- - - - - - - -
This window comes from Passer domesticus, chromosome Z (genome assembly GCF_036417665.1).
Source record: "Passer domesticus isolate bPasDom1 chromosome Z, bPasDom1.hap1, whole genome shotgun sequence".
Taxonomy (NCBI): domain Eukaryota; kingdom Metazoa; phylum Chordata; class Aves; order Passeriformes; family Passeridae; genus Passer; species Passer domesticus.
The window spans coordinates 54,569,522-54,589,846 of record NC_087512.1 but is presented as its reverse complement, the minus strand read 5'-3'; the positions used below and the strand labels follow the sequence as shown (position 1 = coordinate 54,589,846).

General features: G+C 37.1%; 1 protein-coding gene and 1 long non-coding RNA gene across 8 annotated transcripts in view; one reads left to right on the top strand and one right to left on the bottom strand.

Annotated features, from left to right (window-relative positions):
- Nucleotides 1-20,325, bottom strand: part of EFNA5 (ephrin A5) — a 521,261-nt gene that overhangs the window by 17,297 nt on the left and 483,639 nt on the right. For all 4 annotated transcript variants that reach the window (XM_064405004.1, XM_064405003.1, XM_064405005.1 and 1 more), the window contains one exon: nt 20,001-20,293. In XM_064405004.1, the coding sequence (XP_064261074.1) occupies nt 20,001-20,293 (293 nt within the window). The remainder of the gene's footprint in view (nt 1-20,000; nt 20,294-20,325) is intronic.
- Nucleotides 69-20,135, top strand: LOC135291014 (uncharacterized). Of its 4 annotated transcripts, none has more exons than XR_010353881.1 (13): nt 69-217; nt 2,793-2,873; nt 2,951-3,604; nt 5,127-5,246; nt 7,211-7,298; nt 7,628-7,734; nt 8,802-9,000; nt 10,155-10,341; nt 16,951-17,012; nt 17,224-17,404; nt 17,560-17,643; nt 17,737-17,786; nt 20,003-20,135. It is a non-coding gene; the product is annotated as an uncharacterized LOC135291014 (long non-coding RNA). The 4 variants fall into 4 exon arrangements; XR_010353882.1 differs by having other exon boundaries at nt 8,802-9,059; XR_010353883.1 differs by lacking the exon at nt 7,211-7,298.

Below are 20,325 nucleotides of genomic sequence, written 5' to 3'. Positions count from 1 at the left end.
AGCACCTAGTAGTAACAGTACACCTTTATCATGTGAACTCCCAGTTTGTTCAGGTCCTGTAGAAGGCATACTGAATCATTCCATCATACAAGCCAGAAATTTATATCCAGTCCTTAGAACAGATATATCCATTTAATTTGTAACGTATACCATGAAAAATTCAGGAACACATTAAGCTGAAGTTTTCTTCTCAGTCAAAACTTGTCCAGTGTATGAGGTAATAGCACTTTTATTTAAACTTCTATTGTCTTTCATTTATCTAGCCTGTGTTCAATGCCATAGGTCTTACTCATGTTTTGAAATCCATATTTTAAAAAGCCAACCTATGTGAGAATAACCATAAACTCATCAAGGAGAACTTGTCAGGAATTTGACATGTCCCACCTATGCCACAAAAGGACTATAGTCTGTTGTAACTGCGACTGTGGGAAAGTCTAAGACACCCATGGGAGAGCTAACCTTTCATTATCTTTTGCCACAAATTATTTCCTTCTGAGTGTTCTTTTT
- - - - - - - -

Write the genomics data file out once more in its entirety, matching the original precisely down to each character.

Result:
This window comes from Passer domesticus, chromosome Z (genome assembly GCF_036417665.1).
Source record: "Passer domesticus isolate bPasDom1 chromosome Z, bPasDom1.hap1, whole genome shotgun sequence".
Taxonomy (NCBI): domain Eukaryota; kingdom Metazoa; phylum Chordata; class Aves; order Passeriformes; family Passeridae; genus Passer; species Passer domesticus.
The window spans coordinates 54,569,522-54,589,846 of record NC_087512.1 but is presented as its reverse complement, the minus strand read 5'-3'; the positions used below and the strand labels follow the sequence as shown (position 1 = coordinate 54,589,846).

General features: G+C 37.1%; 1 protein-coding gene and 1 long non-coding RNA gene across 8 annotated transcripts in view; one reads left to right on the top strand and one right to left on the bottom strand.

Annotated features, from left to right (window-relative positions):
- Nucleotides 1-20,325, bottom strand: part of EFNA5 (ephrin A5) — a 521,261-nt gene that overhangs the window by 17,297 nt on the left and 483,639 nt on the right. For all 4 annotated transcript variants that reach the window (XM_064405004.1, XM_064405003.1, XM_064405005.1 and 1 more), the window contains one exon: nt 20,001-20,293. In XM_064405004.1, the coding sequence (XP_064261074.1) occupies nt 20,001-20,293 (293 nt within the window). The remainder of the gene's footprint in view (nt 1-20,000; nt 20,294-20,325) is intronic.
- Nucleotides 69-20,135, top strand: LOC135291014 (uncharacterized). Of its 4 annotated transcripts, none has more exons than XR_010353881.1 (13): nt 69-217; nt 2,793-2,873; nt 2,951-3,604; nt 5,127-5,246; nt 7,211-7,298; nt 7,628-7,734; nt 8,802-9,000; nt 10,155-10,341; nt 16,951-17,012; nt 17,224-17,404; nt 17,560-17,643; nt 17,737-17,786; nt 20,003-20,135. It is a non-coding gene; the product is annotated as an uncharacterized LOC135291014 (long non-coding RNA). The 4 variants fall into 4 exon arrangements; XR_010353882.1 differs by having other exon boundaries at nt 8,802-9,059; XR_010353883.1 differs by lacking the exon at nt 7,211-7,298.

Below are 20,325 nucleotides of genomic sequence, written 5' to 3'. Positions count from 1 at the left end.
AGCACCTAGTAGTAACAGTACACCTTTATCATGTGAACTCCCAGTTTGTTCAGGTCCTGTAGAAGGCATACTGAATCATTCCATCATACAAGCCAGAAATTTATATCCAGTCCTTAGAACAGATATATCCATTTAATTTGTAACGTATACCATGAAAAATTCAGGAACACATTAAGCTGAAGTTTTCTTCTCAGTCAAAACTTGTCCAGTGTATGAGGTAATAGCACTTTTATTTAAACTTCTATTGTCTTTCATTTATCTAGCCTGTGTTCAATGCCATAGGTCTTACTCATGTTTTGAAATCCATATTTTAAAAAGCCAACCTATGTGAGAATAACCATAAACTCATCAAGGAGAACTTGTCAGGAATTTGACATGTCCCACCTATGCCACAAAAGGACTATAGTCTGTTGTAACTGCGACTGTGGGAAAGTCTAAGACACCCATGGGAGAGCTAACCTTTCATTATCTTTTGCCACAAATTATTTCCTTCTGAGTGTTCTTTTT